Looking to rent a car for about a week or so to tour tuscany and the assisi areas any suggestions
Kid, You'll also need the compulsory International Driver's Permit for driving in Italy. This is used in conjunction with your home D.L., so you'll need to take that as well. IDP's are easily obtained for a reasonable cost at any AAA office. Failure to produce an IDP if requested may result in fines on the spot! You will need to be somewhat aware of the Zona Traffico Limitato zones. Florence seems to have more of these than other places in Italy, but these exist in other cities as well, including Rome. In many smaller cities, the only warning is a sign at the entrance to the ZTL area, and those can be easy to miss (not all of them have lights). Some only apply during specific hours, and unless you're able to read Italian quickly as you're driving past, you could inadvertently enter the area. THIS website provides a few examples of what to look for. Happy travels!
We like using AutoEurope - a rental car consolidator. They are easy to use both online or on the phone.
You should try the various travel search engines (Kayak, Orbitz, Expedia, et al.) and see where you can find the best option. Also try the individual car rental websites. Most major US car rental companies operate in Europe either independently (Avis/Budget, Hertz) or through affiliate companies (Alamo/National for example is affiliate of Maggiore Car Rental in Italy). If you are interested in touring Tuscany, maybe an option would be to go to Florence by train (or fly to Florence directly) and rent in Florence. But, if you fly to Rome, you may want to consider visiting Rome for the first few days and at the end of the city visit (you don't need a car while in Rome) you could rent a car from a downtown location and head North to Tuscany and Umbria (Assisi). Consider that unlike the US, renting from a downtown office is almost certainly cheaper than renting from the airport. Airport fees in Italy are a true extortion.
Simple. Use kayak.com. Uncheck any boxes except carrentals.com. Pick the cheapest that suits your needs. Pay the cdw since your credit card won't cover the insurance. Disbelieve any of the dire warnings about ZTLs. Unless you're blind, you can spot and avoid them. Do so. Disbleive any of the dire warnings about not picking up a car in Florence due to ZTLs. Get it from near the train station as you leave and you have a clear escape route. Roberto is the only one that seems to agree with me on this - - but, since he's the expert (and he agrees with me) he's bound to be right.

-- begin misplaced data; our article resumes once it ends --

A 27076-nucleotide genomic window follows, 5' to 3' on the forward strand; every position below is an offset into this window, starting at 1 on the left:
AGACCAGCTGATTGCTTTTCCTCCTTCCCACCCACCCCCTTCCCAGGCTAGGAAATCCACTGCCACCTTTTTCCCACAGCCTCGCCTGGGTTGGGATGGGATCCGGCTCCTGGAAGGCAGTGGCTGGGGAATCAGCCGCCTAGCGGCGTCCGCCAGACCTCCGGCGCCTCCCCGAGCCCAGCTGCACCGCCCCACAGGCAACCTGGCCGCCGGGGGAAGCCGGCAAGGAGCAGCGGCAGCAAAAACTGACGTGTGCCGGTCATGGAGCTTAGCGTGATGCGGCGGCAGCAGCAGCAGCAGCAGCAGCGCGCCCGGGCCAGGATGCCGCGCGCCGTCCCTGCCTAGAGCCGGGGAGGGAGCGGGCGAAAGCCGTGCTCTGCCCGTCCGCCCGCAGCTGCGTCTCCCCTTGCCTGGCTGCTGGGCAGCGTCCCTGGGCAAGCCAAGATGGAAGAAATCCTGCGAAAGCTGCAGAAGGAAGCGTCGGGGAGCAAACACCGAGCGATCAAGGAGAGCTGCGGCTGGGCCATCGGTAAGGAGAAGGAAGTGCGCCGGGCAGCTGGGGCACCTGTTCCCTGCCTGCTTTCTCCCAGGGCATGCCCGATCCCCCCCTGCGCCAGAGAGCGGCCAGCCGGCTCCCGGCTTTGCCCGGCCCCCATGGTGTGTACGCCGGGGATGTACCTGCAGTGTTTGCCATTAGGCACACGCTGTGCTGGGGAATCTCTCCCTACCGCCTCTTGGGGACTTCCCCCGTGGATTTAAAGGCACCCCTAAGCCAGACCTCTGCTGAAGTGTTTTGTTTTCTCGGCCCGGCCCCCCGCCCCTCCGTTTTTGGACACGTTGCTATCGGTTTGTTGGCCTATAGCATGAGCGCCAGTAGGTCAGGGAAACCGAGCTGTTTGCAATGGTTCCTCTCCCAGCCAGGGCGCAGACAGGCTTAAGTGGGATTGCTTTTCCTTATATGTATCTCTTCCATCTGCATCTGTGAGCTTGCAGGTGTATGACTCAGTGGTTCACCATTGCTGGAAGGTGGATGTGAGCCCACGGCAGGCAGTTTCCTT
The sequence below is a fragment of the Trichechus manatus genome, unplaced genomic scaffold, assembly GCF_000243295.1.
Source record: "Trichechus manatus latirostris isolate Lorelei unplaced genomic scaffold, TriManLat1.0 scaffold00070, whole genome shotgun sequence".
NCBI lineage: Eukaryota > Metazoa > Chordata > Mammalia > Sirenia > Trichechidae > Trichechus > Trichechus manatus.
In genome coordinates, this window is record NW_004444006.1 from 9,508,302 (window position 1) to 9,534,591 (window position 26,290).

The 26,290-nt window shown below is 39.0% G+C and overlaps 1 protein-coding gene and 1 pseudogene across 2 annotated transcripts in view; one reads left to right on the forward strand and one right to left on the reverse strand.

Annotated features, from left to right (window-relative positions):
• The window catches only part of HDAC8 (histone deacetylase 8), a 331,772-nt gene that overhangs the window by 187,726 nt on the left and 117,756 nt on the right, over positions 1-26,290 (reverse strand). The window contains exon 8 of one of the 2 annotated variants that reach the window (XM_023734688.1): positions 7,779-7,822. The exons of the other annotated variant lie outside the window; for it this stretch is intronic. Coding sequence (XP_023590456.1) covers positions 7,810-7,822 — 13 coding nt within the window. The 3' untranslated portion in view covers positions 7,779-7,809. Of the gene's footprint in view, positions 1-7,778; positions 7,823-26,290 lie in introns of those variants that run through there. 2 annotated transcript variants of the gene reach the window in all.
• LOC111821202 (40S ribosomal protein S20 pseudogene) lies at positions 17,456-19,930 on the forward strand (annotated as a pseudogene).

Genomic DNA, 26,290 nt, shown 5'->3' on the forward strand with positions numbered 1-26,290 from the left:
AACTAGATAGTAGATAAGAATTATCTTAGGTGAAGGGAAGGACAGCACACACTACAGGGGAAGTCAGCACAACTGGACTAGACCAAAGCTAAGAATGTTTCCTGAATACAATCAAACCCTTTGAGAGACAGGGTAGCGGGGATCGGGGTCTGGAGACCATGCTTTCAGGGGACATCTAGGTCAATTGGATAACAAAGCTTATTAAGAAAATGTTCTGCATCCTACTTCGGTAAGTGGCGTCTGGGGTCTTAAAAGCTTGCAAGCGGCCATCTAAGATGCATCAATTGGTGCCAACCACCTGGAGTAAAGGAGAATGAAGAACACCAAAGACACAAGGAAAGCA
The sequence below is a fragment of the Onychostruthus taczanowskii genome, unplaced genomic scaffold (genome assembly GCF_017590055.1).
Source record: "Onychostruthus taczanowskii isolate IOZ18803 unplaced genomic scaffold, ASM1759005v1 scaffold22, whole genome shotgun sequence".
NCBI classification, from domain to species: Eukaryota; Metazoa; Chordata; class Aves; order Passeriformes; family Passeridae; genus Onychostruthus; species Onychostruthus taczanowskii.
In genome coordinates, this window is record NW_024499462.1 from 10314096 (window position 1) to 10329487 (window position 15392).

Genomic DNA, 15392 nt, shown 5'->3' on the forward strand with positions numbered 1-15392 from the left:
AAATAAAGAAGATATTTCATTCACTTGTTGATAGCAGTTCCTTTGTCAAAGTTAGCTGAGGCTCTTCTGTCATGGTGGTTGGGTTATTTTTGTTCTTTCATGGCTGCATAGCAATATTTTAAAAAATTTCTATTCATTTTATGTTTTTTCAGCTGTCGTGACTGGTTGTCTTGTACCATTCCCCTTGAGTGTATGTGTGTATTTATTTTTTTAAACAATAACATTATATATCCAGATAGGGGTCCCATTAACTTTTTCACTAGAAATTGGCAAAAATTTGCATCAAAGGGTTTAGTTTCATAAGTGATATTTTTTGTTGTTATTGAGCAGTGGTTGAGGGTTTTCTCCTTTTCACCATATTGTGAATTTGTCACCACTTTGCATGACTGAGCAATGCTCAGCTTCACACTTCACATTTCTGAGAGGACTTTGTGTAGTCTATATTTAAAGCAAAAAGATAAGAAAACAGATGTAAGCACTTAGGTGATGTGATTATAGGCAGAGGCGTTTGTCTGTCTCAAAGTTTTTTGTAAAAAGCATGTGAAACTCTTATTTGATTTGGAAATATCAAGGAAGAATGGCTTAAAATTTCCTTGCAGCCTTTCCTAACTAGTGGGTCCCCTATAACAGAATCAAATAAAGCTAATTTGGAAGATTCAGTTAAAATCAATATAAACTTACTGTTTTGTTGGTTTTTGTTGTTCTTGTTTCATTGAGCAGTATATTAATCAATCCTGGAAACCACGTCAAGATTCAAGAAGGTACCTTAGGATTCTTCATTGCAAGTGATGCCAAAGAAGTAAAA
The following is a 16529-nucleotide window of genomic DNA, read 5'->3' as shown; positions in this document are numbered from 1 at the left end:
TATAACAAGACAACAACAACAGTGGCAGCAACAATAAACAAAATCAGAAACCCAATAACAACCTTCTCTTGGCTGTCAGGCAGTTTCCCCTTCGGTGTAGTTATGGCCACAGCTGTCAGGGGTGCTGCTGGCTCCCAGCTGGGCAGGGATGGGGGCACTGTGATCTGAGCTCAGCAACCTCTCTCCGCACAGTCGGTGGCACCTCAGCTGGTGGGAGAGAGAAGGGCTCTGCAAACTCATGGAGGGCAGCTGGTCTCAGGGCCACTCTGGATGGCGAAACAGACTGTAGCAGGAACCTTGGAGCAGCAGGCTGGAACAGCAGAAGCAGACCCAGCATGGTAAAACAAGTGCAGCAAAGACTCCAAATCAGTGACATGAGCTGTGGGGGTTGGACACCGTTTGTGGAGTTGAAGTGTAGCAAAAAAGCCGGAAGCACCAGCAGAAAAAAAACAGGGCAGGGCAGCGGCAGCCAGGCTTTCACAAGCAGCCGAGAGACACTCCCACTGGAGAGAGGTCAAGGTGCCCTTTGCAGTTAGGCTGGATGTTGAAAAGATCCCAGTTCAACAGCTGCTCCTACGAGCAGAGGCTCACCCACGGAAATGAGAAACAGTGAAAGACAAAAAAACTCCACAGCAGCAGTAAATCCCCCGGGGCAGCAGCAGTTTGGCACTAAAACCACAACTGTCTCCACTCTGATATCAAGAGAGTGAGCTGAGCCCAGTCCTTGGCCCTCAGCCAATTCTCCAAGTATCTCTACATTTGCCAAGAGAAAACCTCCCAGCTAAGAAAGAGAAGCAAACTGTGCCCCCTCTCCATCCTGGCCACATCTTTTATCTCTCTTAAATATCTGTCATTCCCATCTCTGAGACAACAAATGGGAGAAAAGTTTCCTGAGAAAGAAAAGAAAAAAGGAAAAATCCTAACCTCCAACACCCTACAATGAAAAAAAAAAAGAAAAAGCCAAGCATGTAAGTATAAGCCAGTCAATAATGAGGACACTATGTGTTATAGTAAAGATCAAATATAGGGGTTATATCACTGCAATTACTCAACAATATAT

That's right Ed. I'm also originally from Florence where I grew up therefore I know that city like the back of my hand. Nearly all car rental offices in Florence city center are in the same spot: the intersection of via Borgognissanti and via Finiguerra (in either street). Both streets are outside the ZTL. Just go west on via Borgognissanti and you'll be fine (check Google maps to become familiar with the area, if you intend to rent in Florence). At the entrance of the ZTL entry point (during the hours in which is in effect) there is a permanent bright red light brighter than a street light. If it's not green don't go through it or a camera will take a picture of your car and send you (your car rental company) a hefty fine that will end up in your credit card.
Dont' confuse Autoeurope.com with autoeuropa.com. They're two different companies. The first one gets great reviews. The second one gets terrible reviews.
We had good service @ AutoEurope.com in April on a Ford Fiesta. In Florence, you'll pick the car up at a Hertz locationat a cheaper price. Our only problem was when a radar with a camera caught me speeding on the causeway going into Veniceand charged Hertz later for a ticket. We found Tuscany easy to drive in, even without a good map or GPS. Their roundabouts have good signage, and we just rambled around. Even at $9.50 per U.S. gallon, Tuscany is worth it since the cars get almost 50 mpg.
@David - if you get a charge from Hertz related to a traffic offense, that charge isn't your fine. That is Hertz's fee for providing the traffic authorities with your identifying information. You'll get your ticket in the mail directly from the Italian authorities, and it may not come until next spring.